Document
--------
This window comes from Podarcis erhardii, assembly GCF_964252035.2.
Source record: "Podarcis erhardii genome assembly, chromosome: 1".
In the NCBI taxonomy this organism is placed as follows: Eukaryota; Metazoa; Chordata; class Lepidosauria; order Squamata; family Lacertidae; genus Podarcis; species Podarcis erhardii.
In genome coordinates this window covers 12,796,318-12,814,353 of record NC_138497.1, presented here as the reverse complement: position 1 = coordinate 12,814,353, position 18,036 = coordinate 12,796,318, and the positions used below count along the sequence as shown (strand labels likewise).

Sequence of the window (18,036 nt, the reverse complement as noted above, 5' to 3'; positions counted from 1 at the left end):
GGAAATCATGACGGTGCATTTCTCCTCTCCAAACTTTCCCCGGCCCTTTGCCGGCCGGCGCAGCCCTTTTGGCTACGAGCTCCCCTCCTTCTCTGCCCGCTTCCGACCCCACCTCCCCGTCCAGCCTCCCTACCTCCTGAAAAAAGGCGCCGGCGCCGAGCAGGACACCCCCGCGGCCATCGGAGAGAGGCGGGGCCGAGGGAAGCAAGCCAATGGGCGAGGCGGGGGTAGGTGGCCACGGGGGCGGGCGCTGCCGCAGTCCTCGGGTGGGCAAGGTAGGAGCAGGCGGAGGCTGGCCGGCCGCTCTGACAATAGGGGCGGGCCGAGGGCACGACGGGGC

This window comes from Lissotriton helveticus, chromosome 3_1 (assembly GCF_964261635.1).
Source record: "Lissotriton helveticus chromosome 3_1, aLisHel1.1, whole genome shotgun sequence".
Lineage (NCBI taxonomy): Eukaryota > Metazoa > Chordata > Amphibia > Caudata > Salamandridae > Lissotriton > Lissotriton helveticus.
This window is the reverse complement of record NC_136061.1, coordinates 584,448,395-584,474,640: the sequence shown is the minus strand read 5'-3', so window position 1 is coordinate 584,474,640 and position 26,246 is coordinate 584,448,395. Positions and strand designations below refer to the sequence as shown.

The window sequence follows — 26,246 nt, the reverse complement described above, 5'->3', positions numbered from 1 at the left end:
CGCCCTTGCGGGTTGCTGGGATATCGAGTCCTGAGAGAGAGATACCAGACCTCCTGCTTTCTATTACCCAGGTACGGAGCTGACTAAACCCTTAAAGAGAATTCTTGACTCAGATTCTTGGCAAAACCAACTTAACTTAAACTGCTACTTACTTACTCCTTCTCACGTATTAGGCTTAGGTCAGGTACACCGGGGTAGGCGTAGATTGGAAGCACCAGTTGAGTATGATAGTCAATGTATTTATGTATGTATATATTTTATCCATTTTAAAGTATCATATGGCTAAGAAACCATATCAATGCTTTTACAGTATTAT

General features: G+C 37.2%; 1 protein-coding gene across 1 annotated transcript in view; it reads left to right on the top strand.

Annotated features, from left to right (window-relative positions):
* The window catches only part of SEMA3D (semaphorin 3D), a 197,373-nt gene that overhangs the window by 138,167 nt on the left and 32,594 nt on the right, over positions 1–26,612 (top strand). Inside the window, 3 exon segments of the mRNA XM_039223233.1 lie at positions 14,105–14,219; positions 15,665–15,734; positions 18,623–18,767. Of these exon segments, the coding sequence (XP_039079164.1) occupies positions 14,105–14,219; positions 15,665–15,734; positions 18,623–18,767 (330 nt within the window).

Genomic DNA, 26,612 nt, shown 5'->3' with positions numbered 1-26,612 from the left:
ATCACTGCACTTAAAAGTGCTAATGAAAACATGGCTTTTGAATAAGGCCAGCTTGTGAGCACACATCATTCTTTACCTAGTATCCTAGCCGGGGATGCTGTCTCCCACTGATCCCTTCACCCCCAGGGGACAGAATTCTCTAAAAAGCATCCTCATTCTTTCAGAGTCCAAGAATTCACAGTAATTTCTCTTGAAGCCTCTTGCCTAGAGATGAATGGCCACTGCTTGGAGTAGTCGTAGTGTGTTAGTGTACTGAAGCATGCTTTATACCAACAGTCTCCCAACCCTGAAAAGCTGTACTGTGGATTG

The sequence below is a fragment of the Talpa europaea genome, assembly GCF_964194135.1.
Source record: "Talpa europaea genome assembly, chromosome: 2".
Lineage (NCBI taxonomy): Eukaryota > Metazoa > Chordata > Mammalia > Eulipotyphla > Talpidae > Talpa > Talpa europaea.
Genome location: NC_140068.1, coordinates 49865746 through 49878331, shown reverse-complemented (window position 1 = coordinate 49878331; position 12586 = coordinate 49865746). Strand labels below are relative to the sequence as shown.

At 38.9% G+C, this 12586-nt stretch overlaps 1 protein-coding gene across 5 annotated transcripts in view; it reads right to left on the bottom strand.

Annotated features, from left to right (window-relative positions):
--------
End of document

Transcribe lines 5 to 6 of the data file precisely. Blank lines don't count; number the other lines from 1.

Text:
Sequence of the window (18,036 nt, the reverse complement as noted above, 5' to 3'; positions counted from 1 at the left end):
GGAAATCATGACGGTGCATTTCTCCTCTCCAAACTTTCCCCGGCCCTTTGCCGGCCGGCGCAGCCCTTTTGGCTACGAGCTCCCCTCCTTCTCTGCCCGCTTCCGACCCCACCTCCCCGTCCAGCCTCCCTACCTCCTGAAAAAAGGCGCCGGCGCCGAGCAGGACACCCCCGCGGCCATCGGAGAGAGGCGGGGCCGAGGGAAGCAAGCCAATGGGCGAGGCGGGGGTAGGTGGCCACGGGGGCGGGCGCTGCCGCAGTCCTCGGGTGGGCAAGGTAGGAGCAGGCGGAGGCTGGCCGGCCGCTCTGACAATAGGGGCGGGCCGAGGGCACGACGGGGC